Comparing our study to a Danish cohort by Egerup et al. from Copenhagen [6], we found a lower SARS-CoV-2 antibody prevalence (1.3% versus 2.1%). Other studies among pregnant women found a prevalence of 1.7% in Norway; 6.2% in Philadelphia, United States; and 11.2% in Spain [3-5]. Risk factors for infection include age, healthcare work, low economic status, and multi-generational households [11, 12]. Studies among pregnant women found that being foreign born or of non-white ethnicity was a risk factor for infection [13, 14]. Egerup et al. did not report on ethnicity or characteristics of non-participants. Therefore, the observed difference in seroprevalence between the two cohorts is most likely multifactorial including cultural, demographic, and socio-economic factors. Furthermore, our study was limited by inclusion of only Danish or English-speaking women with more women of Danish ethnicity among participants than non-participants. Therefore, selection bias may have caused a lower prevalence of SARS-CoV-2 than that found by Egerup et al. from another part of the Capital Region of Denmark.

Consistent with findings from other studies, our study showed that the self-reported symptom “loss of smell” was associated with seropositivity [11, 12].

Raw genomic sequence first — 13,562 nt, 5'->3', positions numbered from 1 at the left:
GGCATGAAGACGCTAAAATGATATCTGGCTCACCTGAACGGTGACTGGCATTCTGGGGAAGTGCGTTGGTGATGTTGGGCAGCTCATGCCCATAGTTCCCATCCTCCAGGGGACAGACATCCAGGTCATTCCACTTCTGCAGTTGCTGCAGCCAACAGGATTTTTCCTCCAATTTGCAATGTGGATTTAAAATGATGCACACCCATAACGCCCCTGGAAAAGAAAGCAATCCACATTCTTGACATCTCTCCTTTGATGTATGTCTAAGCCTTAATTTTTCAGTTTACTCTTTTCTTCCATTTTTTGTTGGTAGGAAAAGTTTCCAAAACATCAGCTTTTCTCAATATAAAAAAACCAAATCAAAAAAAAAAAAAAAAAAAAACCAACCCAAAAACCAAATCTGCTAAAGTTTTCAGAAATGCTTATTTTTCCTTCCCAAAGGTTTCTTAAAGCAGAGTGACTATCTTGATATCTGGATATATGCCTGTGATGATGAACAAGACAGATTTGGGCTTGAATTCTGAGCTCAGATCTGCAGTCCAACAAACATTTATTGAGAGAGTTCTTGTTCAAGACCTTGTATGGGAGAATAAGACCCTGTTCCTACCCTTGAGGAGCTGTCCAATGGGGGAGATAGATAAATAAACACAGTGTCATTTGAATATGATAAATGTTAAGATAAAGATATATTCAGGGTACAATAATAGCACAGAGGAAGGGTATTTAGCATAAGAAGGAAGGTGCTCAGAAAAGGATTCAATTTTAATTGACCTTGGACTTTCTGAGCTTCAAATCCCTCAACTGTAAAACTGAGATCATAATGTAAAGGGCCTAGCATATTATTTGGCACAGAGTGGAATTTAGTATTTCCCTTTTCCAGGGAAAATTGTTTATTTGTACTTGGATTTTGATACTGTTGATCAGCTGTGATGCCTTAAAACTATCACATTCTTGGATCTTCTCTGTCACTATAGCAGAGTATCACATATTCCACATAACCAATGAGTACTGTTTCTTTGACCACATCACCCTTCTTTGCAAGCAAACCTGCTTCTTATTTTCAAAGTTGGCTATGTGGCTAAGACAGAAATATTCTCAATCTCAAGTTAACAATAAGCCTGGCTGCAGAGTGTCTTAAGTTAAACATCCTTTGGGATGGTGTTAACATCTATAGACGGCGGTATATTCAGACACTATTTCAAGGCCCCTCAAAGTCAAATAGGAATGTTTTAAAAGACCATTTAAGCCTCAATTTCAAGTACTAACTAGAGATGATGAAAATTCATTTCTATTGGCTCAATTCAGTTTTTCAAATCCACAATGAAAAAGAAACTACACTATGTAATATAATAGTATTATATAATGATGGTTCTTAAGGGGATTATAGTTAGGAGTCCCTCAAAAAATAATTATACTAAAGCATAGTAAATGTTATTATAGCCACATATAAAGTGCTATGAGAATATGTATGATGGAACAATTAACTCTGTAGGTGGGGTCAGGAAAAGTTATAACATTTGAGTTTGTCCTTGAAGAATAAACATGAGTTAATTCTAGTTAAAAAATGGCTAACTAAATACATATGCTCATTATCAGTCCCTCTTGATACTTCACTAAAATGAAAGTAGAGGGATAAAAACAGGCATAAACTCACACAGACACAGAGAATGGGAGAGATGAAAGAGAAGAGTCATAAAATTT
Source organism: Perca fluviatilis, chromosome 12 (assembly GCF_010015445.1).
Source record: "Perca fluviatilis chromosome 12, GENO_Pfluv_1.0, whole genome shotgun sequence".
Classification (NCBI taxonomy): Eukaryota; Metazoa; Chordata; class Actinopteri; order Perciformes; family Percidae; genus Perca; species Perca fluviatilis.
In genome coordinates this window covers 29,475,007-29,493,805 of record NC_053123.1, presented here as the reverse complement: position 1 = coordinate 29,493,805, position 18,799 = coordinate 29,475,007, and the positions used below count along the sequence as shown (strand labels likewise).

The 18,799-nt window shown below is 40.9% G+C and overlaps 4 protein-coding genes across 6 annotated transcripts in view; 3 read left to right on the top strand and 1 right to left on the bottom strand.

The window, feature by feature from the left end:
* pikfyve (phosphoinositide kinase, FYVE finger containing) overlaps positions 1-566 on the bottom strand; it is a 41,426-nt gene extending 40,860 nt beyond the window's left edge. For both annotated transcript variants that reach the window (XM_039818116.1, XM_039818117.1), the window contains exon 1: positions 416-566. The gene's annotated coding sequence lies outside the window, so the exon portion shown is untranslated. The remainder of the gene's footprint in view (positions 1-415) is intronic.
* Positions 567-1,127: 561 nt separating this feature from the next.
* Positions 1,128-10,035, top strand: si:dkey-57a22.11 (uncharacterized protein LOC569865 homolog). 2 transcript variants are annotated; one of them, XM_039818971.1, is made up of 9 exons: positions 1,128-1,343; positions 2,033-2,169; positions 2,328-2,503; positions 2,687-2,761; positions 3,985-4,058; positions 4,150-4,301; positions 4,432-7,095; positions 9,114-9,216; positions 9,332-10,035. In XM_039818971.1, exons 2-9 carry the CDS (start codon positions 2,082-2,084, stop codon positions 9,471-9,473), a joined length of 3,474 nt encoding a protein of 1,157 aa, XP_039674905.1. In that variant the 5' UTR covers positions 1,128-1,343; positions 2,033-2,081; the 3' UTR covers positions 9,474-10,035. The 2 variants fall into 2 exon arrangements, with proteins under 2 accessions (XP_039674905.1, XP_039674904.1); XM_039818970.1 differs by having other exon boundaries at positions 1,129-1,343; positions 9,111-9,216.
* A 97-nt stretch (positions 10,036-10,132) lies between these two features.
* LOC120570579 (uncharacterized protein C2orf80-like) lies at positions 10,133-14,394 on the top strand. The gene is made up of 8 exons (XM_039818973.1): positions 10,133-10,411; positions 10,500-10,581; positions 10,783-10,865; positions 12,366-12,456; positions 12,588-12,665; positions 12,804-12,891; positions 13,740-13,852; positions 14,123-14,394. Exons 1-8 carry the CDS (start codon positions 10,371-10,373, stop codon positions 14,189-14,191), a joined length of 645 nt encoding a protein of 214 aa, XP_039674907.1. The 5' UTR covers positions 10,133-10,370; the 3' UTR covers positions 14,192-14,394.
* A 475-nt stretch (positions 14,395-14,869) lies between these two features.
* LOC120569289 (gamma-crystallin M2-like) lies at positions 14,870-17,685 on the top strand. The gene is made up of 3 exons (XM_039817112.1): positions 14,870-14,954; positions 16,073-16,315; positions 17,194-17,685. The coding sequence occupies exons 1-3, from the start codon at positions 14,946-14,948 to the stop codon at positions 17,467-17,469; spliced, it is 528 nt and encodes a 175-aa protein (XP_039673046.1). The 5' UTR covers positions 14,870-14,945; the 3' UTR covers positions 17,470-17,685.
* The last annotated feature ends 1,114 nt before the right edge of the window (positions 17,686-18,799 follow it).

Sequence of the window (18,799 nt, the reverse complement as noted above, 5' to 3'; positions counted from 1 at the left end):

We found no association between SARS-CoV-2 antibodies and pregnancy outcomes, which is supported by other Danish studies from the same period [6, 13]. However, a nationwide cohort study covering the first and second Danish waves found that women infected with SARS-CoV-2 during pregnancy were at increased risk of hypertensive disorders in pregnancy and preterm delivery [15]. A Dutch study found an increased risk of Caesarean section, hospital and intensive care unit admission when infected with SARS-CoV-2 [16], and a Spanish study reported an increased risk of preterm birth and Caesarean delivery among symptomatic seropositive women [4]. None of these associations were found in our study.


In this prospective cohort study of parturient women during the first COVID-19 wave in Denmark, we found no cases of SARS-CoV-2 infection intrapartum. The prevalence of SARS-CoV-2 antibodies was low, and all newborns of seropositive women had antibodies in cord blood. Self-reported loss of smell and positive nasopharyngeal swab during pregnancy was associated with maternal antibodies. Neither maternal nor cord blood antibodies were associated with adverse pregnancy outcomes.